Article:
Your leadership should be an asset to your church not a liability. What typically happens is that Pastors recruit inexperienced or immature leaders that have not been taught and trained and then wonder why they are always frustrated.

Staff should not be creating challenges for their leaders. Challenges flow down hill not up hill. Our leaders should be problem solvers not problem creators. Leaders are visionary, thus what they want to do is typically problematic for the organization at it's current level of operation. These challenges should be addressed by the managers of the organization. It is their responsibility to solve the problem so that the leaders vision will come into being.

Good Leaders Influence Not Control

Managers control, but leaders influence. When you have a leadership team you want to allow your leaders to step out and creatively bring the vision to pass. Many Pastors are micro-managers. This not only frustrates the Pastor but it limits the gifts and talents of the team that has been assembled.

Will their be mistakes? Will someone do something differently then you? Of course, but that is not a bad thing it's a good thing. Learning to allow your leaders to lead makes the team work more efficiently.

One of the great secrets that few ever learn is that performance improves in direct proportion to a leaders ability to influence thinking instead of controlling behavior.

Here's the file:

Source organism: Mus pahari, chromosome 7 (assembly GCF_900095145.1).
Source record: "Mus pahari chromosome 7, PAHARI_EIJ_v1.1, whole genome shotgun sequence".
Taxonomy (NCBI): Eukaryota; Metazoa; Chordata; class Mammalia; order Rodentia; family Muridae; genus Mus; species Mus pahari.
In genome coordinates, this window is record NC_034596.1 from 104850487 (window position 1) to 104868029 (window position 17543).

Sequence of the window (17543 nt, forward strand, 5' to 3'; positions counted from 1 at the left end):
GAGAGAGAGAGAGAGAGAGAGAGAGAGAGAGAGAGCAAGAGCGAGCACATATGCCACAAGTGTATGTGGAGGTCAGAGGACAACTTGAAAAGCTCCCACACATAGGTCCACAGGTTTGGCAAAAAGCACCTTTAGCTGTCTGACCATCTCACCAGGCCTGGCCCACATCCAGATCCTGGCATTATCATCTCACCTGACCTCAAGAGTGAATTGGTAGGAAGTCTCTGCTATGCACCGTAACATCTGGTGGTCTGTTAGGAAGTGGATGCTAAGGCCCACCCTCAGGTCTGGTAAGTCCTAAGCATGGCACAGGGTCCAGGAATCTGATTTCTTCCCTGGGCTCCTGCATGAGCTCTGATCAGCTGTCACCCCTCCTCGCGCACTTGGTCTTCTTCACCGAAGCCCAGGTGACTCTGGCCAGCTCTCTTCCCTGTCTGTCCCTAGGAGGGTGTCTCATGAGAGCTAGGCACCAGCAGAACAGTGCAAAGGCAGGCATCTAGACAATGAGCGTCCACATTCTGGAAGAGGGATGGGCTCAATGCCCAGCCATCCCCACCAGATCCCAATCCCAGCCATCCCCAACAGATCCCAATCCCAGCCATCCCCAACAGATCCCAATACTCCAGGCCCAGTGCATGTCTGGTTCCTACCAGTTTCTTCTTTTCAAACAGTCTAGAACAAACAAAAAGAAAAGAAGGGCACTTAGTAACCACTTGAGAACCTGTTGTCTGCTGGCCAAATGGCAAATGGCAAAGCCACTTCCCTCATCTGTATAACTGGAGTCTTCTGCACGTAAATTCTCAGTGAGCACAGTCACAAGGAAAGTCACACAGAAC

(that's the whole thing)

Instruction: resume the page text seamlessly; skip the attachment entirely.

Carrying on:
A couple of the most common question in the minds of people are whether or not they can personally succeed and the old proverbial question of "what's in it for me." A great leader will influence the thoughts of those they lead in these two critical areas.


There is a lot to think about and plan for while one is building a solid leadership team that will produce a healthy church. In part three I will continue with some of the most critical areas of success and where many make the most mistakes in developing people.


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    • FSlovenec profile image

      Frank Slovenec 5 years ago from San Francisco, CA

      Very well though out and presented, developing and influencing others is so critical to multiple the Body of Christ..thank you for your thoughtful writing. I lead Men's Ministry your article is a great instructor in building a God Centered, empowering ministry.

    • ithabise profile image

      Michael S. 6 years ago from Winston-Salem, NC

      Your instruction is gold! I love the way you differentiate leaders and managers. Thank you for this.